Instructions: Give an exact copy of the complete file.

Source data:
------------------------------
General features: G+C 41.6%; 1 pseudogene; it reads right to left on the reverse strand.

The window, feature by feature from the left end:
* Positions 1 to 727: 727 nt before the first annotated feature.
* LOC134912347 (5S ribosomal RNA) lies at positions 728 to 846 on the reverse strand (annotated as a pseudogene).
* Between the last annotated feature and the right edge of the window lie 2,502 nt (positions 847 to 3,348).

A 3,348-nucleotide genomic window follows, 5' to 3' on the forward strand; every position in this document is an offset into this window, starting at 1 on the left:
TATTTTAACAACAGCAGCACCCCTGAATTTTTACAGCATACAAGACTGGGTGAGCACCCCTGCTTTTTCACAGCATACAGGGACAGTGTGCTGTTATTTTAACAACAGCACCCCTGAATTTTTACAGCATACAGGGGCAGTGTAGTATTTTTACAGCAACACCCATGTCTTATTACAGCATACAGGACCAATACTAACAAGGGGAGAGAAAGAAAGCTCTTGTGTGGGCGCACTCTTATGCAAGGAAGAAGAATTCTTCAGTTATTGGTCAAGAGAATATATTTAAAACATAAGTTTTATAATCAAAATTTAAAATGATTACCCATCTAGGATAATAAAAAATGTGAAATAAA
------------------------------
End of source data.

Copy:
General features: G+C 41.6%; 1 pseudogene; it reads right to left on the reverse strand.

The window, feature by feature from the left end:
* Positions 1 to 727: 727 nt before the first annotated feature.
* LOC134912347 (5S ribosomal RNA) lies at positions 728 to 846 on the reverse strand (annotated as a pseudogene).
* Between the last annotated feature and the right edge of the window lie 2,502 nt (positions 847 to 3,348).

A 3,348-nucleotide genomic window follows, 5' to 3' on the forward strand; every position in this document is an offset into this window, starting at 1 on the left:
TATTTTAACAACAGCAGCACCCCTGAATTTTTACAGCATACAAGACTGGGTGAGCACCCCTGCTTTTTCACAGCATACAGGGACAGTGTGCTGTTATTTTAACAACAGCACCCCTGAATTTTTACAGCATACAGGGGCAGTGTAGTATTTTTACAGCAACACCCATGTCTTATTACAGCATACAGGACCAATACTAACAAGGGGAGAGAAAGAAAGCTCTTGTGTGGGCGCACTCTTATGCAAGGAAGAAGAATTCTTCAGTTATTGGTCAAGAGAATATATTTAAAACATAAGTTTTATAATCAAAATTTAAAATGATTACCCATCTAGGATAATAAAAAATGTGAAATAAA